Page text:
I Say – Yeah but to Who?

When writing a story that’s in the first person point of view, who’s the narrator talking to? I mean, when the character starts off the book (as in Visions of Sugar Plums) “My name is Stephanie Plum,” who’s being addressed?

There are instances where the author identifies the audience. Often there is a silent character to whom the narrator is talking. It can be a bartender, confessional priest, psychoanalyst, or police detective. Dr. Watson explains that he is writing a journal describing Sherlock Holmes’s adventures. There’s even a few times in Narnia where C.S. Lewis directly addresses his young audience, although in that case, he’s becoming that seldom-used thing of the first person omniscient.

However, the sticky point comes up in most first-person narratives: who’s being addressed, and how directly does the narrator address them?

You can start with Janet Evanovich’s Stephanie Plum example above. It highlights one of the stickiest areas relative to audience: exposition. When the narrator is explaining how (s)he got to this point in life, how does the author go around addressing the audience?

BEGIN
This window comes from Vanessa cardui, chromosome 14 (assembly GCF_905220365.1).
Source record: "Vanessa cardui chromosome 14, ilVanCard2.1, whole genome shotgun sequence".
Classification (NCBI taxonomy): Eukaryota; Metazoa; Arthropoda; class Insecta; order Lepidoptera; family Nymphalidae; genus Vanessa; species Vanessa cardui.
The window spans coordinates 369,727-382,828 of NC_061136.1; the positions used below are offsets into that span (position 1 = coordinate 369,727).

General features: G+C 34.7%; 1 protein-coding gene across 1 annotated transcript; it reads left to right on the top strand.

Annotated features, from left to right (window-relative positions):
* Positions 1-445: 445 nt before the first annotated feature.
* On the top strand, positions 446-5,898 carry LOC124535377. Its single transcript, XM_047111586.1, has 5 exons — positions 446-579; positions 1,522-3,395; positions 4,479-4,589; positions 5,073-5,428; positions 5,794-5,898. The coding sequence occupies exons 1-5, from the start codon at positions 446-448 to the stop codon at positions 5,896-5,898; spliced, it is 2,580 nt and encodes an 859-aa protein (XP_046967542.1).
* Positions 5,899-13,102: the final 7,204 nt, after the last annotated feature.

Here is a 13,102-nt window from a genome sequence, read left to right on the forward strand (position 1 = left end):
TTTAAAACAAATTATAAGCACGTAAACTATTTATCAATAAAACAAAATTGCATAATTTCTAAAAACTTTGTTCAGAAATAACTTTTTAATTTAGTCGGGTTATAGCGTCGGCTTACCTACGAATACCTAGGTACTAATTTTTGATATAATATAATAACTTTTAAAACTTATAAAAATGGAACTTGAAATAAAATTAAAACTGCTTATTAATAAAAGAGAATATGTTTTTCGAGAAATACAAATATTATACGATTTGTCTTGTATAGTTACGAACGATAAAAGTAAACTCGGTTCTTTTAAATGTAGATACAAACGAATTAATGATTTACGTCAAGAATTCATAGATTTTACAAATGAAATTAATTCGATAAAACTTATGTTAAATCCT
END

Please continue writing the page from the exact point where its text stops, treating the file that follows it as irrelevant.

In part it has something to do with the involvement of the reader. It’s like the fourth wall in theater. When a play takes place in an interior, three walls of the location are built as the set. The fourth wall is imagined to be along the foot of the stage, toward the audience. A play is said to be realistic when the actors play within the set as though the fourth wall actually exists. The audience is allowed to peek in through the invisible wall to observe the lives of the characters. Some plays are more presentational. An actor will turn to the audience to deliver an aside; Hamlet will soliloquize to the audience.

Is the reader of the book outside that fourth wall? Does (s)he observe the story on the page? Or is (s)he drawn into the book and involved with the characters who are swirling around hir?

And what happens when the narration includes such catch phrases as, “Would you believe?” or, “Can you imagine?” That second-person pronoun, you, is there. but does that mean that the narrator is directly addressing the reader? Or is that part of an internal monologue being addressed to oneself?

It’s a good question. One I haven’t seen entirely answered.

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